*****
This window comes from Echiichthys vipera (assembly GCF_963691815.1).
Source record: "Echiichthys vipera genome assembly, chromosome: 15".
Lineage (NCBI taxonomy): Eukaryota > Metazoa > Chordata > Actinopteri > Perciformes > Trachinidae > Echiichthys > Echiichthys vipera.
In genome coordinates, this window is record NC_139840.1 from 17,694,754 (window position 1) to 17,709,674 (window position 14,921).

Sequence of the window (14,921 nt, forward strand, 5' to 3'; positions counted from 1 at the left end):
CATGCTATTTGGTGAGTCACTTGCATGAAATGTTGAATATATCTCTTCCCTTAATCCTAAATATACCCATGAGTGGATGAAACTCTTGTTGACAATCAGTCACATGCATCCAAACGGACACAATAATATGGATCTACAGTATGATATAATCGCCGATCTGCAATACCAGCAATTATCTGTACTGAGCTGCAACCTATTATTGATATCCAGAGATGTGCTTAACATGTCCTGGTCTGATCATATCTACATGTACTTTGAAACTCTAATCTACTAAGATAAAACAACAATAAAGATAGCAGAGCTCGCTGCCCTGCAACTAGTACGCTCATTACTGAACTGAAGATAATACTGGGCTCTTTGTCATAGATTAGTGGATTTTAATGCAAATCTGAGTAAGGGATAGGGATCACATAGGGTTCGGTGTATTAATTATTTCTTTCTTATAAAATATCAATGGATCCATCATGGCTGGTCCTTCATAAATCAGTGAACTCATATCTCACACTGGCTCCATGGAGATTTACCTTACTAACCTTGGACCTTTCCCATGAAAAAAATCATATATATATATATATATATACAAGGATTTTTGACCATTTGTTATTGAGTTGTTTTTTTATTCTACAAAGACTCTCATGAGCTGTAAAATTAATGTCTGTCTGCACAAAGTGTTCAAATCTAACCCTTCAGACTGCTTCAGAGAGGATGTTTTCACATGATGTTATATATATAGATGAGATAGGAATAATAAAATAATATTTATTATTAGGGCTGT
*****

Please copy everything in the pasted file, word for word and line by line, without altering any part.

This window comes from Echiichthys vipera (assembly GCF_963691815.1).
Source record: "Echiichthys vipera genome assembly, chromosome: 15".
Lineage (NCBI taxonomy): Eukaryota > Metazoa > Chordata > Actinopteri > Perciformes > Trachinidae > Echiichthys > Echiichthys vipera.
In genome coordinates, this window is record NC_139840.1 from 17,694,754 (window position 1) to 17,709,674 (window position 14,921).

Sequence of the window (14,921 nt, forward strand, 5' to 3'; positions counted from 1 at the left end):
CATGCTATTTGGTGAGTCACTTGCATGAAATGTTGAATATATCTCTTCCCTTAATCCTAAATATACCCATGAGTGGATGAAACTCTTGTTGACAATCAGTCACATGCATCCAAACGGACACAATAATATGGATCTACAGTATGATATAATCGCCGATCTGCAATACCAGCAATTATCTGTACTGAGCTGCAACCTATTATTGATATCCAGAGATGTGCTTAACATGTCCTGGTCTGATCATATCTACATGTACTTTGAAACTCTAATCTACTAAGATAAAACAACAATAAAGATAGCAGAGCTCGCTGCCCTGCAACTAGTACGCTCATTACTGAACTGAAGATAATACTGGGCTCTTTGTCATAGATTAGTGGATTTTAATGCAAATCTGAGTAAGGGATAGGGATCACATAGGGTTCGGTGTATTAATTATTTCTTTCTTATAAAATATCAATGGATCCATCATGGCTGGTCCTTCATAAATCAGTGAACTCATATCTCACACTGGCTCCATGGAGATTTACCTTACTAACCTTGGACCTTTCCCATGAAAAAAATCATATATATATATATATATATACAAGGATTTTTGACCATTTGTTATTGAGTTGTTTTTTTATTCTACAAAGACTCTCATGAGCTGTAAAATTAATGTCTGTCTGCACAAAGTGTTCAAATCTAACCCTTCAGACTGCTTCAGAGAGGATGTTTTCACATGATGTTATATATATAGATGAGATAGGAATAATAAAATAATATTTATTATTAGGGCTGT